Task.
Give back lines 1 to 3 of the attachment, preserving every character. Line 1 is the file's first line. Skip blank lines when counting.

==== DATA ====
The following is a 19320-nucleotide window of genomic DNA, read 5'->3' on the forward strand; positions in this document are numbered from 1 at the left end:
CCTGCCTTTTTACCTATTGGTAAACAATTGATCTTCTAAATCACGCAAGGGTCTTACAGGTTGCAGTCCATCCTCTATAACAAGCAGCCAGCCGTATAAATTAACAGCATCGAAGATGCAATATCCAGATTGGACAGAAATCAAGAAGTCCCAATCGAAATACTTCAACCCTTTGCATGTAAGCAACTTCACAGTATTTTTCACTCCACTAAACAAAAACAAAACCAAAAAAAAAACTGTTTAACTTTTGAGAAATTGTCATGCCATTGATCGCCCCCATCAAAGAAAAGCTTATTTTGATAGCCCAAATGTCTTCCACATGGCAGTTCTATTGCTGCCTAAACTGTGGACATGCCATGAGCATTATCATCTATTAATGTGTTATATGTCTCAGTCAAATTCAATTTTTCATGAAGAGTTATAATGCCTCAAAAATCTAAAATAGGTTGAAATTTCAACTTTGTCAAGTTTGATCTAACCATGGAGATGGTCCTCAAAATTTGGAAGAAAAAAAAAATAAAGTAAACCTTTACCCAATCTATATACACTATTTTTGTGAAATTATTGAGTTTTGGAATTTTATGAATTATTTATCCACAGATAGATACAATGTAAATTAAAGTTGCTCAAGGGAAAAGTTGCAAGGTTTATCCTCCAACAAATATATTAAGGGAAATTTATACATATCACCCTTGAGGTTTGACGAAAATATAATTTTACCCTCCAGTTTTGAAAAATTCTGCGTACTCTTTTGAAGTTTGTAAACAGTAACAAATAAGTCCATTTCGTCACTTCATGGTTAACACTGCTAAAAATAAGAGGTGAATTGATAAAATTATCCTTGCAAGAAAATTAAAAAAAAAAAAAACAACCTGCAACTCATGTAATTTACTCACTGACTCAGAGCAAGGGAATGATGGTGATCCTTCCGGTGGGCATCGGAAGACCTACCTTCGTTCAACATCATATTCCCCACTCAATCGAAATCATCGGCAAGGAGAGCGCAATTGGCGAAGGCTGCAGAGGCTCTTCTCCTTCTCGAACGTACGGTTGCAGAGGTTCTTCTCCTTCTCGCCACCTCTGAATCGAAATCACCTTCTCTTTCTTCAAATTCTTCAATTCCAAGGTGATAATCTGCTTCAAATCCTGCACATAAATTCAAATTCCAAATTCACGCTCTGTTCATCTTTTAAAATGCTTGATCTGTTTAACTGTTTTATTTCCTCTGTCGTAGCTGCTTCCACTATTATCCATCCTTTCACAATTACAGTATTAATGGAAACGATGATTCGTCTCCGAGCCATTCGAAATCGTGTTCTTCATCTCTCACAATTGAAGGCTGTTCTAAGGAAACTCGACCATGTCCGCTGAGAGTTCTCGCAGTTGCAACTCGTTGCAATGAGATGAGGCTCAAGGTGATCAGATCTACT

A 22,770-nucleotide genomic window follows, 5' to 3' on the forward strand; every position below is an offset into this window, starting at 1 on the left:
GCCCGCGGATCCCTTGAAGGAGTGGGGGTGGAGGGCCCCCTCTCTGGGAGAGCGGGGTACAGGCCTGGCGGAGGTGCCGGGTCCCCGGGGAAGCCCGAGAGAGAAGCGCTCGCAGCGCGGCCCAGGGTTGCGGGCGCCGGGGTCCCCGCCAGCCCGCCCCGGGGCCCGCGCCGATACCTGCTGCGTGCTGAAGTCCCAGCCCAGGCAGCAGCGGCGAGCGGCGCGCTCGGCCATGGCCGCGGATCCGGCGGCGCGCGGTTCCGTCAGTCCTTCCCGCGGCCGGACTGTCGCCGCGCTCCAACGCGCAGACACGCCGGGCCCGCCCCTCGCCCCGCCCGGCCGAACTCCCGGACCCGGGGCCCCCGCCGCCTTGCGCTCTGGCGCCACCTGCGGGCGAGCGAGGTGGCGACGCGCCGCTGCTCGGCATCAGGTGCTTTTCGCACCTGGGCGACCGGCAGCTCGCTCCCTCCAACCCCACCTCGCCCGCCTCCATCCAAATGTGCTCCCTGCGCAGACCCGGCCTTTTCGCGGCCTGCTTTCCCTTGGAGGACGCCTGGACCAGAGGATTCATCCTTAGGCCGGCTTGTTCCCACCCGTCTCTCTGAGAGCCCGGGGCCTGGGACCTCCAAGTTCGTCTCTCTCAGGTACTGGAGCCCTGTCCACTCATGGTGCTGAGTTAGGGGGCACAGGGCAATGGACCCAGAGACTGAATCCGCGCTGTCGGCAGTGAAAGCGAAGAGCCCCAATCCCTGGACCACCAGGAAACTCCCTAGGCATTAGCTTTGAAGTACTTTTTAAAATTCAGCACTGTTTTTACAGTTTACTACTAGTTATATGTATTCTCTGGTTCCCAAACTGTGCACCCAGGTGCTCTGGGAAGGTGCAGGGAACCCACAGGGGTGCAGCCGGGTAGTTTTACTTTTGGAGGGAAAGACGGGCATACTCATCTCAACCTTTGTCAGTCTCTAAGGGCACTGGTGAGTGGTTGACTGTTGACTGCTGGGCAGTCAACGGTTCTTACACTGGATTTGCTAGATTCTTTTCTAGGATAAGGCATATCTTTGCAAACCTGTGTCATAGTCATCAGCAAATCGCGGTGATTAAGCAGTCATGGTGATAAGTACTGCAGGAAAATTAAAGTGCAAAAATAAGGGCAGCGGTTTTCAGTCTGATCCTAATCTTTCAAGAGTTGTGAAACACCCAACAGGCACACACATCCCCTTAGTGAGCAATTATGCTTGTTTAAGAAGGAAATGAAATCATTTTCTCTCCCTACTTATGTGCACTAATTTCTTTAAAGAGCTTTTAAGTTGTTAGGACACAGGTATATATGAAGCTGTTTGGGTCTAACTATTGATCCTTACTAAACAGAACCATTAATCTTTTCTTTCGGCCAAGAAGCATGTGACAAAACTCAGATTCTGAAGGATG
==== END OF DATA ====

The following is a 19320-nucleotide window of genomic DNA, read 5'->3' on the forward strand; positions in this document are numbered from 1 at the left end:
CCTGCCTTTTTACCTATTGGTAAACAATTGATCTTCTAAATCACGCAAGGGTCTTACAGGTTGCAGTCCATCCTCTATAACAAGCAGCCAGCCGTATAAATTAACAGCATCGAAGATGCAATATCCAGATTGGACAGAAATCAAGAAGTCCCAATCGAAATACTTCAACCCTTTGCATGTAAGCAACTTCACAGTATTTTTCACTCCACTAAACAAAAACAAAACCAAAAAAAAAACTGTTTAACTTTTGAGAAATTGTCATGCCATTGATCGCCCCCATCAAAGAAAAGCTTATTTTGATAGCCCAAATGTCTTCCACATGGCAGTTCTATTGCTGCCTAAACTGTGGACATGCCATGAGCATTATCATCTATTAATGTGTTATATGTCTCAGTCAAATTCAATTTTTCATGAAGAGTTATAATGCCTCAAAAATCTAAAATAGGTTGAAATTTCAACTTTGTCAAGTTTGATCTAACCATGGAGATGGTCCTCAAAATTTGGAAGAAAAAAAAAATAAAGTAAACCTTTACCCAATCTATATACACTATTTTTGTGAAATTATTGAGTTTTGGAATTTTATGAATTATTTATCCACAGATAGATACAATGTAAATTAAAGTTGCTCAAGGGAAAAGTTGCAAGGTTTATCCTCCAACAAATATATTAAGGGAAATTTATACATATCACCCTTGAGGTTTGACGAAAATATAATTTTACCCTCCAGTTTTGAAAAATTCTGCGTACTCTTTTGAAGTTTGTAAACAGTAACAAATAAGTCCATTTCGTCACTTCATGGTTAACACTGCTAAAAATAAGAGGTGAATTGATAAAATTATCCTTGCAAGAAAATTAAAAAAAAAAAAAACAACCTGCAACTCATGTAATTTACTCACTGACTCAGAGCAAGGGAATGATGGTGATCCTTCCGGTGGGCATCGGAAGACCTACCTTCGTTCAACATCATATTCCCCACTCAATCGAAATCATCGGCAAGGAGAGCGCAATTGGCGAAGGCTGCAGAGGCTCTTCTCCTTCTCGAACGTACGGTTGCAGAGGTTCTTCTCCTTCTCGCCACCTCTGAATCGAAATCACCTTCTCTTTCTTCAAATTCTTCAATTCCAAGGTGATAATCTGCTTCAAATCCTGCACATAAATTCAAATTCCAAATTCACGCTCTGTTCATCTTTTAAAATGCTTGATCTGTTTAACTGTTTTATTTCCTCTGTCGTAGCTGCTTCCACTATTATCCATCCTTTCACAATTACAGTATTAATGGAAACGATGATTCGTCTCCGAGCCATTCGAAATCGTGTTCTTCATCTCTCACAATTGAAGGCTGTTCTAAGGAAACTCGACCATGTCCGCTGAGAGTTCTCGCAGTTGCAACTCGTTGCAATGAGATGAGGCTCAAGGTGATCAGATCTACT

A 22,770-nucleotide genomic window follows, 5' to 3' on the forward strand; every position below is an offset into this window, starting at 1 on the left: